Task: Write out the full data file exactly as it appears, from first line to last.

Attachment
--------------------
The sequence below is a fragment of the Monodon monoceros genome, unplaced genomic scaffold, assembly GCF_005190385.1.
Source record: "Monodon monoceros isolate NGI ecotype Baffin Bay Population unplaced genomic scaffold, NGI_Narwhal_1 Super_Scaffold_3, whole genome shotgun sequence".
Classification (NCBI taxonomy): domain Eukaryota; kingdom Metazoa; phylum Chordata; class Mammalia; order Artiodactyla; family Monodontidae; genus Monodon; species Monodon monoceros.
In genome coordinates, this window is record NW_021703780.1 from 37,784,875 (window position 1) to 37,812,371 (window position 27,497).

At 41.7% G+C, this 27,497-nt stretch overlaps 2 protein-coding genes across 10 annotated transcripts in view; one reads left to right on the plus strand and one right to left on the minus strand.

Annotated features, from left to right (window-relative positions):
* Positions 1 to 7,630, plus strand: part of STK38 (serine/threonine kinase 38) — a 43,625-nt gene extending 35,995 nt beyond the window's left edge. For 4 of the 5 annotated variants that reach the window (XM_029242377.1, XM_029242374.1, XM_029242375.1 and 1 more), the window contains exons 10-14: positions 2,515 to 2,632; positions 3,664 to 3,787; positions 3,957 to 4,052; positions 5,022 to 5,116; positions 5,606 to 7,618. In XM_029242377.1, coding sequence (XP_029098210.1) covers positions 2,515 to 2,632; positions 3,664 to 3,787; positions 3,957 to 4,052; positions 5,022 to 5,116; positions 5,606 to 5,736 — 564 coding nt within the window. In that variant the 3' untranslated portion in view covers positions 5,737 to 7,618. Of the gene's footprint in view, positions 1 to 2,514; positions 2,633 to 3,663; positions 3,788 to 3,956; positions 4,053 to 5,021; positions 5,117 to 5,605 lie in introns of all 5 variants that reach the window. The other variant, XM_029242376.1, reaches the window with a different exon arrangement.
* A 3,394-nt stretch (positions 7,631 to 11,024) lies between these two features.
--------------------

The sequence below is a fragment of the Monodon monoceros genome, unplaced genomic scaffold, assembly GCF_005190385.1.
Source record: "Monodon monoceros isolate NGI ecotype Baffin Bay Population unplaced genomic scaffold, NGI_Narwhal_1 Super_Scaffold_3, whole genome shotgun sequence".
Classification (NCBI taxonomy): domain Eukaryota; kingdom Metazoa; phylum Chordata; class Mammalia; order Artiodactyla; family Monodontidae; genus Monodon; species Monodon monoceros.
In genome coordinates, this window is record NW_021703780.1 from 37,784,875 (window position 1) to 37,812,371 (window position 27,497).

At 41.7% G+C, this 27,497-nt stretch overlaps 2 protein-coding genes across 10 annotated transcripts in view; one reads left to right on the plus strand and one right to left on the minus strand.

Annotated features, from left to right (window-relative positions):
* Positions 1 to 7,630, plus strand: part of STK38 (serine/threonine kinase 38) — a 43,625-nt gene extending 35,995 nt beyond the window's left edge. For 4 of the 5 annotated variants that reach the window (XM_029242377.1, XM_029242374.1, XM_029242375.1 and 1 more), the window contains exons 10-14: positions 2,515 to 2,632; positions 3,664 to 3,787; positions 3,957 to 4,052; positions 5,022 to 5,116; positions 5,606 to 7,618. In XM_029242377.1, coding sequence (XP_029098210.1) covers positions 2,515 to 2,632; positions 3,664 to 3,787; positions 3,957 to 4,052; positions 5,022 to 5,116; positions 5,606 to 5,736 — 564 coding nt within the window. In that variant the 3' untranslated portion in view covers positions 5,737 to 7,618. Of the gene's footprint in view, positions 1 to 2,514; positions 2,633 to 3,663; positions 3,788 to 3,956; positions 4,053 to 5,021; positions 5,117 to 5,605 lie in introns of all 5 variants that reach the window. The other variant, XM_029242376.1, reaches the window with a different exon arrangement.
* A 3,394-nt stretch (positions 7,631 to 11,024) lies between these two features.